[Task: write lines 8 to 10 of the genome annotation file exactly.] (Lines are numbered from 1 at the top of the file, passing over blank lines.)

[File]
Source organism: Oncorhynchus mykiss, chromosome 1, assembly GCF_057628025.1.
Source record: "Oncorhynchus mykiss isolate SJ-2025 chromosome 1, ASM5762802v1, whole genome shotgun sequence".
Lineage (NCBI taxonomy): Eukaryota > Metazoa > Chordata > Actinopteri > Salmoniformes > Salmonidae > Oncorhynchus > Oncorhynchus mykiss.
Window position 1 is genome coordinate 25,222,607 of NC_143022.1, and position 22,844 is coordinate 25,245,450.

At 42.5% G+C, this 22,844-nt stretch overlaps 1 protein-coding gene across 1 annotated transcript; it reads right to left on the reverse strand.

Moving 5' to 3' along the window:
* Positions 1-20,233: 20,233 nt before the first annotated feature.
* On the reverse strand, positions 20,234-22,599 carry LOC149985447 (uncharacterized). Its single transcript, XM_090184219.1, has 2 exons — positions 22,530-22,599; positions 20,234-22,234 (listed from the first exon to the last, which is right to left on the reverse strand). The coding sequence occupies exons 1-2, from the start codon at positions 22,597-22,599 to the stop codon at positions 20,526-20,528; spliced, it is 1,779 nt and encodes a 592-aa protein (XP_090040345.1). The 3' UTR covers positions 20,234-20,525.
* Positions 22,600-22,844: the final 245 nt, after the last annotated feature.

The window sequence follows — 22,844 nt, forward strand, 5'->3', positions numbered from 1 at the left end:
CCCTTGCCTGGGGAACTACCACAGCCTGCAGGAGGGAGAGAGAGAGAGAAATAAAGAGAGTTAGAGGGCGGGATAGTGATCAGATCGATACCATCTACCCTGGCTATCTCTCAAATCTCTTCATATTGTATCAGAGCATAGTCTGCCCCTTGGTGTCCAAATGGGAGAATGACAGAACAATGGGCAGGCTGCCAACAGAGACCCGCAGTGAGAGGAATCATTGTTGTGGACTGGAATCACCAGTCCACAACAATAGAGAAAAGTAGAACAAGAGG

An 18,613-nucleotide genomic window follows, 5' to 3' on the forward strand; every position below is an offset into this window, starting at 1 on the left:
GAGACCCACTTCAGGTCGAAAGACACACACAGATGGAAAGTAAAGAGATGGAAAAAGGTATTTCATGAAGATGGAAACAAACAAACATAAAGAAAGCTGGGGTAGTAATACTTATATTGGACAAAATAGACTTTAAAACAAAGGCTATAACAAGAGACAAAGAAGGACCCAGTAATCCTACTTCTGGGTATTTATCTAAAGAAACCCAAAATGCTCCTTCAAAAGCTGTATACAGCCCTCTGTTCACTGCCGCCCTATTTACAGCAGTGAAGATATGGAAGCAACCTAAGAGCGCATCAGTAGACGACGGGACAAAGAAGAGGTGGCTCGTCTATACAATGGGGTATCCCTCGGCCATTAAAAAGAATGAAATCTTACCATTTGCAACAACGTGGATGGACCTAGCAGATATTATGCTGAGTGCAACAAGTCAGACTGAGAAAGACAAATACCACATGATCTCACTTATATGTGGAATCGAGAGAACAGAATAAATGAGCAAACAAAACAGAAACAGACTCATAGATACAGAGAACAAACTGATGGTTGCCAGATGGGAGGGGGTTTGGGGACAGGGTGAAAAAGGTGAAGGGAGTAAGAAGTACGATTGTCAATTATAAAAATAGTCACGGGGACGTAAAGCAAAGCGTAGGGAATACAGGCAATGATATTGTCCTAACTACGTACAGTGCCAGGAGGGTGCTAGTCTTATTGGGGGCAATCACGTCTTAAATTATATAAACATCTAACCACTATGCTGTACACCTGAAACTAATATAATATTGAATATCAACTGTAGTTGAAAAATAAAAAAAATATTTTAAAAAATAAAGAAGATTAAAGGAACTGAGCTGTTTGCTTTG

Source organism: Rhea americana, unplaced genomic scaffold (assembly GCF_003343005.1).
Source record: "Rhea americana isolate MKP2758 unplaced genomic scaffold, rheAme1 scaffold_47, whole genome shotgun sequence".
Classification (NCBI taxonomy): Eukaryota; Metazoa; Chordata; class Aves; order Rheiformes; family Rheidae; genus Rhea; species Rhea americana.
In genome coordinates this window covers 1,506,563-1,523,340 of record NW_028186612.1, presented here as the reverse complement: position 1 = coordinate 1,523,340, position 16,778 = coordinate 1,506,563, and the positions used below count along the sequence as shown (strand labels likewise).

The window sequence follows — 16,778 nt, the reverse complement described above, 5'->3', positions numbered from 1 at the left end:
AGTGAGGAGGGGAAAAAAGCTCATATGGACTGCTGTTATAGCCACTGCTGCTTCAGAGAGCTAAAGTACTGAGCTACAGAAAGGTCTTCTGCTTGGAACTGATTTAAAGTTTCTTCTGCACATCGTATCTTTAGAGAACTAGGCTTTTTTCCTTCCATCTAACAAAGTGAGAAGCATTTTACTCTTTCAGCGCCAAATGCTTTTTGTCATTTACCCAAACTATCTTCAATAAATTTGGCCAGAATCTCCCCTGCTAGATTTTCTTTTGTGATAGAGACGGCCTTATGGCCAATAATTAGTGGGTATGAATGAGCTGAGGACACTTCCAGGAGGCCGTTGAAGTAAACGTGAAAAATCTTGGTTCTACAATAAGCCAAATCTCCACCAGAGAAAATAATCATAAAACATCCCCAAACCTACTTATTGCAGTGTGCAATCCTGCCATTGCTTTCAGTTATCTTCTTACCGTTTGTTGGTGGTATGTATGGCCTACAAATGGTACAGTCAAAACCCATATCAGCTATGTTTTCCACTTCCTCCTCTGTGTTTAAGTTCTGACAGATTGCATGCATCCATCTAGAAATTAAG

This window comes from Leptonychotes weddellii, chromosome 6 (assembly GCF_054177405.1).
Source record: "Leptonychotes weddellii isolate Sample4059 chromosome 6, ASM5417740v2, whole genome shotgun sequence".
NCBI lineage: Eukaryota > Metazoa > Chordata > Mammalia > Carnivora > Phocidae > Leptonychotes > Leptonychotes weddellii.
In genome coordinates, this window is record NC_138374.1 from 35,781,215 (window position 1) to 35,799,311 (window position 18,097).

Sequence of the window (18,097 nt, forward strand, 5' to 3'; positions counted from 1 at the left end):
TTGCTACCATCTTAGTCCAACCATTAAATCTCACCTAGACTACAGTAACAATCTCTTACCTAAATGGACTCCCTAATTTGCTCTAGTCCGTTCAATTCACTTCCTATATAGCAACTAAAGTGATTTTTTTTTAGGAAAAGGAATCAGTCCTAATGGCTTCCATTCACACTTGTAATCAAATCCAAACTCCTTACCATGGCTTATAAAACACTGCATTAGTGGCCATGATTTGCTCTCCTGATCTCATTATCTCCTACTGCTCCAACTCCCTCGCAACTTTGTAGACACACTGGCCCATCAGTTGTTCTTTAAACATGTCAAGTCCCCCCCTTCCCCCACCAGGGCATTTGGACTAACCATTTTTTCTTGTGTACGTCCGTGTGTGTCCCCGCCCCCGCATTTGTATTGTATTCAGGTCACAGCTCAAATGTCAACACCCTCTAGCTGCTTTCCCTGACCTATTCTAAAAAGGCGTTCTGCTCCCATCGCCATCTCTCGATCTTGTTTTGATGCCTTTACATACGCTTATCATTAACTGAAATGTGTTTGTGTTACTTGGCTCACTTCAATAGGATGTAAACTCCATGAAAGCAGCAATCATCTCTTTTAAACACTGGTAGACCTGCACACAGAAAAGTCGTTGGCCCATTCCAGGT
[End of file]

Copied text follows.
* On the reverse strand, positions 20,234-22,599 carry LOC149985447 (uncharacterized). Its single transcript, XM_090184219.1, has 2 exons — positions 22,530-22,599; positions 20,234-22,234 (listed from the first exon to the last, which is right to left on the reverse strand). The coding sequence occupies exons 1-2, from the start codon at positions 22,597-22,599 to the stop codon at positions 20,526-20,528; spliced, it is 1,779 nt and encodes a 592-aa protein (XP_090040345.1). The 3' UTR covers positions 20,234-20,525.
* Positions 22,600-22,844: the final 245 nt, after the last annotated feature.

The window sequence follows — 22,844 nt, forward strand, 5'->3', positions numbered from 1 at the left end: